I’m That Bitch in Heels and I Need Feminism | By Julia Rudko

From October 22-26, The Wanderer Online is participating in the “Who Needs Feminism?” Call to Action Week, which you can read more about here. Throughout the week, we’ll be posting 2-4 articles per day where writers answer the question “I need feminism because…” If you’re interested in writing something, please send us your piece at wnfualberta@gmail.com.


I know this is going to garner a collective eye roll from everyone reading this, but here it goes. Truth: I have worn high heels to class. And not those sissy kitten heels, either. Sometimes the desire to wear my comfy-as-hell 6-inch platform booties strikes and I just go with it. Why the hell not? I’m 5’1, and occasionally I like to be able to see something other than the armpits of strangers while I walk through crowded halls on campus. Not to mention I swear the air is fresher up there.

I’m not saying it’s the most practical idea I’ve ever had (those LRT station escalators are treacherous as it is!), but it made me feel damn fancy, and it sure as hell doesn’t inconvenience anyone else… or does it?

Most of us have done it, or at least witnessed it. The exasperated sigh, the raised eyebrow, and the snotty comment to a friend about the girl in her 8 AM stats class topping off a pencil skirt outfit with perfectly-coiffed hair (because clearly someone dressed well so early doesn’t care at all about school). The Facebook status about witnessing a girl hop off the bus to attend a lecture in her stilettos (God, who with half a brain wears those on public transit?).  In my experience, the words associated with any girl making a conscious effort to “dress up” for school are never positive: dumb, airheaded, vain, bitchy, pretentious, and the ever-tasteless slutty.

Of course, on the flip side, many of us (including me) are guilty of directing this behaviour at the opposite demographic: the comfort-seekers. The girls who roll out of bed in their sweats and ponytail, brush their teeth, and head straight to campus without a second thought (did she look in a mirror before she left the house today?). What about your lab partner who’s still dripping with post-workout sweat in her U of A hoodie when she shows up for a lecture (is she not aware that appearances really do count for something?)? Do we not inwardly groan when we see these people, these “lazy”, “slobby”, “unfashionable” people, and later complain to our peers about how little effort many of these girls put into their appearance?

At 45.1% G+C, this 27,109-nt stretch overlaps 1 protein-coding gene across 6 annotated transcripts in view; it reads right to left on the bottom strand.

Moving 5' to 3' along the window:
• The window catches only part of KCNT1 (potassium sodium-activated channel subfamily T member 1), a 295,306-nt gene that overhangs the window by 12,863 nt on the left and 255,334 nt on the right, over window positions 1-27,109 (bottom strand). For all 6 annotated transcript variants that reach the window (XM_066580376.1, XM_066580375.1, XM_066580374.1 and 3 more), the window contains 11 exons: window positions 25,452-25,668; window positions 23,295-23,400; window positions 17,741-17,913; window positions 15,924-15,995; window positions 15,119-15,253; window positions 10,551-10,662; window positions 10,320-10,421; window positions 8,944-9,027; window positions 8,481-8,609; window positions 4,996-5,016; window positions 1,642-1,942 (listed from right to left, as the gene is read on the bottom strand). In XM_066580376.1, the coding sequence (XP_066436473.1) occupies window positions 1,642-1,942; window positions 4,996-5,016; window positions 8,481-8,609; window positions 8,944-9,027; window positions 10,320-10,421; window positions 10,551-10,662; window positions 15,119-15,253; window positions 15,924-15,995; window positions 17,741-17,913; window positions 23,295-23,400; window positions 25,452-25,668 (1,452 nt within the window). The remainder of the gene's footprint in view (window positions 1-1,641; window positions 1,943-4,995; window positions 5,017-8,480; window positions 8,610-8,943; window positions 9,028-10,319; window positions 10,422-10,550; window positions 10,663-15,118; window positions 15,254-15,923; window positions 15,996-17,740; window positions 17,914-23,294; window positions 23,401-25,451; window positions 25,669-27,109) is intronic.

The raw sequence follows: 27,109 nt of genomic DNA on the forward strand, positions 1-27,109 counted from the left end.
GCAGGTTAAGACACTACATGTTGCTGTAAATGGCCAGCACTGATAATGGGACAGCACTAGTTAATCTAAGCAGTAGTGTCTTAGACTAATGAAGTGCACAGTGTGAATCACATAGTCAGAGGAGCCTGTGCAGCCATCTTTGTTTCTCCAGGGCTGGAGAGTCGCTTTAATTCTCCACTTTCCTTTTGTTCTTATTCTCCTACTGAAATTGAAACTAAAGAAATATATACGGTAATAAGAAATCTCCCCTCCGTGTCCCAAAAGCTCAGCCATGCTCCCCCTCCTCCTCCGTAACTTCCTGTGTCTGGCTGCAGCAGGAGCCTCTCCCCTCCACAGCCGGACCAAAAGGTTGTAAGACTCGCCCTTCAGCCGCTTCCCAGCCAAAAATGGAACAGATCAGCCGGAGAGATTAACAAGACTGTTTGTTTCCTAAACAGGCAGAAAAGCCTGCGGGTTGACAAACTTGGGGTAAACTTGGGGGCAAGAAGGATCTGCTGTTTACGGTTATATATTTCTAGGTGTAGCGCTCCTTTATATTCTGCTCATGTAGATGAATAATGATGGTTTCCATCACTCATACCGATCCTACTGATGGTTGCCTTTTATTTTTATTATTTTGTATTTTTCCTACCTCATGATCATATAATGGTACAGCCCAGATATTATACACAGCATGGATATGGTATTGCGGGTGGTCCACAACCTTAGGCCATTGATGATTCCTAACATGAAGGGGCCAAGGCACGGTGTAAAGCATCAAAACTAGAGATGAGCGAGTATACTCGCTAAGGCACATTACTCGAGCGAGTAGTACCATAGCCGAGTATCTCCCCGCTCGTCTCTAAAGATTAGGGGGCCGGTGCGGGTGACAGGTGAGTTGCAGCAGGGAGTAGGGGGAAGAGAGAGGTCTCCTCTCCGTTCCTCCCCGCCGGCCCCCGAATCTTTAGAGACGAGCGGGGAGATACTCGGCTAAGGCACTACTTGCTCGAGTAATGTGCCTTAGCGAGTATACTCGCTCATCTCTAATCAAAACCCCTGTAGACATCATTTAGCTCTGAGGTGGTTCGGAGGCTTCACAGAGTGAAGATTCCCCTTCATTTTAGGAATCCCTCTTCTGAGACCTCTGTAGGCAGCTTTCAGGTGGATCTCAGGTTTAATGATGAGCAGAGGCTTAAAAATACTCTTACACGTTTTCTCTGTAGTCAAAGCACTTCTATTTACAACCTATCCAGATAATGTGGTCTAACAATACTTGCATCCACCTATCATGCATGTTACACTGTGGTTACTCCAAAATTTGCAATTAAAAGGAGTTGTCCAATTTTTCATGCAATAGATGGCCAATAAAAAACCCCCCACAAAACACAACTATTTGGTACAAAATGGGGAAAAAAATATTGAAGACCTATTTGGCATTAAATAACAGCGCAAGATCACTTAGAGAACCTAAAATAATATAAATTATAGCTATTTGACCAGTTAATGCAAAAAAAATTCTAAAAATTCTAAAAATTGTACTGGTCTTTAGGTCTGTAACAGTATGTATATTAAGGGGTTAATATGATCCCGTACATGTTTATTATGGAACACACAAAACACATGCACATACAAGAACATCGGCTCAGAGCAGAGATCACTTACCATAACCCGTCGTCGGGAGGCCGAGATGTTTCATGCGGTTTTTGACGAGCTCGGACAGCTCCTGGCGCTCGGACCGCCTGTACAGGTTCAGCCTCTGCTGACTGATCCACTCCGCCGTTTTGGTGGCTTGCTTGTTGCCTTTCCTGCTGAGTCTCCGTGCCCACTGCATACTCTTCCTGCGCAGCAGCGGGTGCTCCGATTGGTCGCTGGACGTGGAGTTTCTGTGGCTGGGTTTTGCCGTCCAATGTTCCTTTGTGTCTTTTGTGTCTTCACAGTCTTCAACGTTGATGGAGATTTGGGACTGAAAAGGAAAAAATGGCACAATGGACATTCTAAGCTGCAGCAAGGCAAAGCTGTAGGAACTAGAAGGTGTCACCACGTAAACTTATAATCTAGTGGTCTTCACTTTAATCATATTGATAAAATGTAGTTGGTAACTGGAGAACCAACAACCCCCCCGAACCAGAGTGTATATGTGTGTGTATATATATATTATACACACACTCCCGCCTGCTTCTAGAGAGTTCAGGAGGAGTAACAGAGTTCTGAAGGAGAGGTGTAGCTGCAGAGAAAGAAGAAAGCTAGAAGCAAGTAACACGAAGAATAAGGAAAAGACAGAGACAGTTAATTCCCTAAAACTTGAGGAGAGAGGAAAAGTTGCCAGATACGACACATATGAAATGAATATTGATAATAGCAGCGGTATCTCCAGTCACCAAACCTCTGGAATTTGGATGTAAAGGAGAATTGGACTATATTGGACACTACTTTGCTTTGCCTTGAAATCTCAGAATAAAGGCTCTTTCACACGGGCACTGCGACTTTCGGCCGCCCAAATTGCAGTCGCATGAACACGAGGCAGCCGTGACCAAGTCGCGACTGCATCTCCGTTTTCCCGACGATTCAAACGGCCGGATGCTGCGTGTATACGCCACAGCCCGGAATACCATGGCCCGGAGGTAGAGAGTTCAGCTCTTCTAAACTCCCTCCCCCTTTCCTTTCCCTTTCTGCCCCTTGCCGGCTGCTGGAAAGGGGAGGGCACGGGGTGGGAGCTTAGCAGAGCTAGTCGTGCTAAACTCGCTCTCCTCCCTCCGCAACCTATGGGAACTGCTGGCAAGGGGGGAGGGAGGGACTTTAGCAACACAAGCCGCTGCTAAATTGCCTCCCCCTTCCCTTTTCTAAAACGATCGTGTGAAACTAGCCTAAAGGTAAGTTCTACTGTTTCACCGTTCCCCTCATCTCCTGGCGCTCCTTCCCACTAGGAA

We do. And when I say “we”, let’s me make it clear that I mean those identifying themselves as females. Males are not exempt from this behaviour, but I think it’s safe to say they do not spend nearly as much time picking apart and judging each other’s appearances as most females seem to do. There are a thousand speculations as to why we do this, from personal insecurities to our need for dominance, but the fact is we do do it, and we know it’s not right.

When The Wanderer made their call for “Who Needs Feminism?” articles, I knew exactly what I wanted to bring to the table. Feminism is broad-sweeping, applicable to a thousand topics, and arguably means something slightly different for everyone.  I consider myself a feminist in many ways, while a lot of people would roll their eyes at the fact I claim this while I shun wearing pants at all possible opportunities and pack my boyfriend a lunch to take to work most days. However I was raised by a woman with strong feminist ideals, and learned from early on in life that feminism, at its core, can be defined by female strength, empowerment, and camaraderie.

You may disagree with how feminism relates to things like pornography, abortion, or the work place, but I hope not in regards to how we relate with each other. The dissention amongst women caused by the constant judgement and ridicule of one another because something as simple as the way we choose to dress ourselves in the morning completely undermines the decades we have spent working together to be an equal and accepted gender in society. How are men supposed to take us seriously as politicians, scientists, or even partners in a relationship if we can’t even respect one another? We have bigger issues to worry about as a collective (gender discrimination in education worldwide, rape culture, and equal pay, hello!) than who wore their pajamas to physiology, why the girl next to you bothered with applying her fake eyelashes that morning to write a midterm, and why you even care in the first place. So in the spirit of feminism, this week I ask you to put away your stereotypes and your critiques and remember to respect the other women  around you, because they are just that: other women.